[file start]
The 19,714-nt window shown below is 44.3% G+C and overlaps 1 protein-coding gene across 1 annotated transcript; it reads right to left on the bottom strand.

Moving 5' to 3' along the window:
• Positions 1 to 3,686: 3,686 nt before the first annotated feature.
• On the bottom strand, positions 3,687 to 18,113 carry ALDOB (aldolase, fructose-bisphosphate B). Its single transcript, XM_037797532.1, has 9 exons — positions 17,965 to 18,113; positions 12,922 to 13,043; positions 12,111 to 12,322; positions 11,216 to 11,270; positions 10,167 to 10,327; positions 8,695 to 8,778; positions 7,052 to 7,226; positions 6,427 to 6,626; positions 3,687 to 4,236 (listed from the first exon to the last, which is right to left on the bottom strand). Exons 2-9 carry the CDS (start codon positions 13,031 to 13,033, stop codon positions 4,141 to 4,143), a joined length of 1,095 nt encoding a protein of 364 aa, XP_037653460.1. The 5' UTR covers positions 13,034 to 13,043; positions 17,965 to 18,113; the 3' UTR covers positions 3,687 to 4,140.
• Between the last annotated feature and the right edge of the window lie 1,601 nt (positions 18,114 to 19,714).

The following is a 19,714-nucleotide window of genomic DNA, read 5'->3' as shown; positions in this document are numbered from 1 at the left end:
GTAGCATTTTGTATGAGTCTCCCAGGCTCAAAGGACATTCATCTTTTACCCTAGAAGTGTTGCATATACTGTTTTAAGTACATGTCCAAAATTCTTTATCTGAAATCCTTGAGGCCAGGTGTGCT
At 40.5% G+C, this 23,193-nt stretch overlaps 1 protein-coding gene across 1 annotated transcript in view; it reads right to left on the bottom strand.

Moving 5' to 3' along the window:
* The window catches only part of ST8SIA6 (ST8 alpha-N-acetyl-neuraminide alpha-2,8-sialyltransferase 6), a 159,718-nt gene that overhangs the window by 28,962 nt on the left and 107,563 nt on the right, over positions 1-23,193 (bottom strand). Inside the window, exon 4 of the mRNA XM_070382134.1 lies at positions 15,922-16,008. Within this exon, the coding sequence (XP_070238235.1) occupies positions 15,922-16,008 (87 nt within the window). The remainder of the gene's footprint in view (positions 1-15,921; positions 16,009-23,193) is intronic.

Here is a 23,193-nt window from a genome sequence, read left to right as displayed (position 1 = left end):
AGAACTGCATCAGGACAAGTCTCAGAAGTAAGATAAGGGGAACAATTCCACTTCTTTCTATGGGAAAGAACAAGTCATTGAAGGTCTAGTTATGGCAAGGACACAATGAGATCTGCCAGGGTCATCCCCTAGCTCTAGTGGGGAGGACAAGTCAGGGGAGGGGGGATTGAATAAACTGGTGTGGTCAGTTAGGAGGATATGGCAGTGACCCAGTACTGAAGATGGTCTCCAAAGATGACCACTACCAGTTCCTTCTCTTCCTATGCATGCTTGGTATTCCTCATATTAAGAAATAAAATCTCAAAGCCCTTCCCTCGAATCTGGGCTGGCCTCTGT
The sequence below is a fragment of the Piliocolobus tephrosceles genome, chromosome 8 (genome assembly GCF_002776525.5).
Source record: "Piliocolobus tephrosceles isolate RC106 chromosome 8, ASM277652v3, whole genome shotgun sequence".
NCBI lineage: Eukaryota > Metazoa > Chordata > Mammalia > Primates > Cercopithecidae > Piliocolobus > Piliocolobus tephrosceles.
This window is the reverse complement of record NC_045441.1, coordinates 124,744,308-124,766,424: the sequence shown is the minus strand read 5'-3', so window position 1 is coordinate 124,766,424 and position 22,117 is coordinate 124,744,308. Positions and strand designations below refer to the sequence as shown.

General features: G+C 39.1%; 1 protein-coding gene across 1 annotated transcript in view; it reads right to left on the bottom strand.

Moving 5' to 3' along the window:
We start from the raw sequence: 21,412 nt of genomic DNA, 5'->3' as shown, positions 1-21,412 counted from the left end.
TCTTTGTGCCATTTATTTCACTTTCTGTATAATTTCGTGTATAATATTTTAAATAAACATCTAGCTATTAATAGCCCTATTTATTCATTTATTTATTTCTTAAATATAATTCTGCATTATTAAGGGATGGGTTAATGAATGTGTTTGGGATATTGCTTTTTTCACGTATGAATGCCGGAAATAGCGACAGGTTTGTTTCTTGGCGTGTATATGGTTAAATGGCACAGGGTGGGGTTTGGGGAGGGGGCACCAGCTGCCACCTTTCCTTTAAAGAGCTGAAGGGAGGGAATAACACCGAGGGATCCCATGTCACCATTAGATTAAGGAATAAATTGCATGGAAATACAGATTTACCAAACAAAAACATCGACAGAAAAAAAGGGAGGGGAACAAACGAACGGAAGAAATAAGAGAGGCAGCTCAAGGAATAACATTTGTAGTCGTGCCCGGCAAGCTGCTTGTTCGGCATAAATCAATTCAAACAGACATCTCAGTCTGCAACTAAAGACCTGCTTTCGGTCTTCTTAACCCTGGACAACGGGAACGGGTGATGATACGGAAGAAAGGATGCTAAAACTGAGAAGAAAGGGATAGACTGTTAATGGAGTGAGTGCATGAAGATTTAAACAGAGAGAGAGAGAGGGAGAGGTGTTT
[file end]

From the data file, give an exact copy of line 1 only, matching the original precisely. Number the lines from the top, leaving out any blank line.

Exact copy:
The 19,714-nt window shown below is 44.3% G+C and overlaps 1 protein-coding gene across 1 annotated transcript; it reads right to left on the bottom strand.